In accordance with the present invention, a method is encompassed for adapting the measuring range of a measuring device employing delta modulation in a navigation system to the magnitude of the measured signal. The device employes an integrator for response to the measured value, a threshold switch coupled to the output of the integrator, the threshold switch being coupled by way of a synchronizer to a pulse transmitter. The pulse transmitter provides pulses to reset the integrator by a single pulse weight at a time. The reset pulses are also being supplied at the same time for a counter at the input of a navigation computer. The synchronizer is fed by a signal for controlling the release time of the pulse transmitter. The method comprises the steps of determining the relative magnitude of the measured value signal, determining the magnitude of the output of the integrator and determining whether a criterion has been met wherein the magnitude of the measured value has exceeded or dropped below a predetermined value for changing to a different sensitivity at the input to the integrator. Further included are the steps of changing the sensitivity at the input to the integrator when said criterion has been met and when the magnitude of the output of the integrator is sufficiently small and controlling the changing of the sensitivity at the input of the integrator by using the release time of the pulse transmitter as a criterion.
Additional aspects of different forms of the method according to the invention include the controlling of the changing of sensitivity with a dynamically corrected measured value, the accounting for anticipated customary deflections of the vehicle snesor and wherein the said switching occurs only after the said customary deflections are exceeded. The method according to the invention also encompasses correcting for zero pointing error while also permitting the changing of the input sensitivity.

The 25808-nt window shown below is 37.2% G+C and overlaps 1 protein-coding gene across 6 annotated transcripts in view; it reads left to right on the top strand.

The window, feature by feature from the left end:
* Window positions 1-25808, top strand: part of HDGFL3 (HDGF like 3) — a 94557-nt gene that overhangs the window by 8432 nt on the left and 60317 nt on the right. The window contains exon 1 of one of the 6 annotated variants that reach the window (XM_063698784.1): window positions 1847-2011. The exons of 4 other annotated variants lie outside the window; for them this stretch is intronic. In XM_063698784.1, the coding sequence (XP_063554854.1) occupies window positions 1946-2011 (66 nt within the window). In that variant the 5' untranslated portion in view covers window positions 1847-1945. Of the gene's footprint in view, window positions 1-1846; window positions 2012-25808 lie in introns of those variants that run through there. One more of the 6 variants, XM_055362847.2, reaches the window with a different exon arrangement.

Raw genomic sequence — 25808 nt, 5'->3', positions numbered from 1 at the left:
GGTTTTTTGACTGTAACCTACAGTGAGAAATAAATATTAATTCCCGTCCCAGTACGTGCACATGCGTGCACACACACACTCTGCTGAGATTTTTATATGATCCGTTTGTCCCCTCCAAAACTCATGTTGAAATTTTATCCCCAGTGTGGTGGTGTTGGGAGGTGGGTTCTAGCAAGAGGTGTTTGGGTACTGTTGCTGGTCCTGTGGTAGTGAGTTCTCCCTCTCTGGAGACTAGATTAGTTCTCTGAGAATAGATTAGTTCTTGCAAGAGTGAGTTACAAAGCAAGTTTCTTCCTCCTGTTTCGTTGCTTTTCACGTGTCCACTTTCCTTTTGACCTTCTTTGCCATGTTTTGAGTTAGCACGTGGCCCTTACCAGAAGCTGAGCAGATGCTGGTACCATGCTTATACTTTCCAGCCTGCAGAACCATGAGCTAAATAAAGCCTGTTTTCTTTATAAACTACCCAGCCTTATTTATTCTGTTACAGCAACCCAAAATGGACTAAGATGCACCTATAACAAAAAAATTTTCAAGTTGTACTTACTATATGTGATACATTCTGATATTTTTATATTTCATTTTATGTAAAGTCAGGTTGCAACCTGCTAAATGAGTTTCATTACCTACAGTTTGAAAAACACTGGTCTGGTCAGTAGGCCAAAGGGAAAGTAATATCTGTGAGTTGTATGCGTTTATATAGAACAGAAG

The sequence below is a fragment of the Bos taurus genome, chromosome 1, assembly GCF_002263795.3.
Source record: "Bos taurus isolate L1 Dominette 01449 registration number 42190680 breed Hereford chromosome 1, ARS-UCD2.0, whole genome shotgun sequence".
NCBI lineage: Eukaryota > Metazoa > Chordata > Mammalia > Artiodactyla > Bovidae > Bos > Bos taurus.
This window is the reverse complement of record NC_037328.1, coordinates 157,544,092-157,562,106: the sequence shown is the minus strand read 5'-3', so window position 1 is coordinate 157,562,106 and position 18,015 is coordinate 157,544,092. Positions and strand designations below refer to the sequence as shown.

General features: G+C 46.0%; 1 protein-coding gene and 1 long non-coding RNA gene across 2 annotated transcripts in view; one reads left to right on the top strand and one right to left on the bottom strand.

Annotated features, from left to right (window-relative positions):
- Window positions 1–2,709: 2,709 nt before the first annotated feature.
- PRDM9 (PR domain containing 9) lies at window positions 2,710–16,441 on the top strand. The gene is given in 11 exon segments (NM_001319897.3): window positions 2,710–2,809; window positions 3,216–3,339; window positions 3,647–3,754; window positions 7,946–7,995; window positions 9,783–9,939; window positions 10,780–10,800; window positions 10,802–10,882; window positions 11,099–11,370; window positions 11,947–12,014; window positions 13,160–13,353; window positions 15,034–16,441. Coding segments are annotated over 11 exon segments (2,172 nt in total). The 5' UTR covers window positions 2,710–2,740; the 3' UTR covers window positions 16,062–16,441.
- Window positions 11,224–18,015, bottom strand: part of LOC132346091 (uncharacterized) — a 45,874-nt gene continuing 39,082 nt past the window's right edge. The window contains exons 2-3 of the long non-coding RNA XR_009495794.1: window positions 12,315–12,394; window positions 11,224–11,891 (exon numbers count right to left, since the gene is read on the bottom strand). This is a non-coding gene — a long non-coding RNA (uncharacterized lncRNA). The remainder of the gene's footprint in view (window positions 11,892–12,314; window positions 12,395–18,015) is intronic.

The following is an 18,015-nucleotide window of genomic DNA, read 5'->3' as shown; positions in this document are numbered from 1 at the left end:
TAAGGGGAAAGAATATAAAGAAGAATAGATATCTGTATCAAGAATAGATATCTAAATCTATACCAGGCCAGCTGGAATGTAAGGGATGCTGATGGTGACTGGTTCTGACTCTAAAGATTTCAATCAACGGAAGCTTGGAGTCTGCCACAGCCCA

Also in accordance with the present invention, an improvement in a measuring device operating with delta modulation in a navigation system is encompassed. The system is of the type including an integrator for integrating a measured value and a threshold detector responsive to the integrator. The threshold detector is coupled by way of a synchronizer to a pulse transmitter. The pulse transmitter provides a pulse to reset the integrator by one pulse weight, the pulse being stored at the same time in a counter at the input of a navigation computer. The synchronizer controls the release time of the pulse transmitter to provide a time frame which is suited to the rest of the periphery of the navigation computer. The improvement in the device comprises scaling means provided at the input to the integrator for controlling the level of measured signal supplied to the integrator, and switching means coupled to the sealing means for effecting a change of scale factor. Logic means responsive to reset pulses from the pulse transmitter for controlling the switching means and gating means responsive to the measured value signal and the output of the integrator for providing a control signal to the logic means are also included. The control signal from the gating means is effective to cause the switching means to change scale when said measured value exceeds or is less than a predetermined value and said integrator output is a small value.
For a better understanding of the present invention together with other and further objects thereof, reference is made to the following description and accompanying drawings, while the scope of the invention is pointed out in the appended claims.
In the Drawings:
FIG. 1 shows an arrangement of the measuring device with delta modulation according to the state of the art.
FIG. 2 shows an arrangement of the measuring device with delta modulation and adaptation of the measuring range according to the invention.
FIG. 3 shows a block circuit diagram of a transducer for use with the present invention.
FIG. 4 shows a block circuit diagram of a time programming attachment for use in FIG. 2.
FIG. 5 shows a deflection profile of a vehicle.
FIG. 6 shows an arrangement of the measuring device with delta modulation, measuring range adaptation, and zero point error correction according to the invention.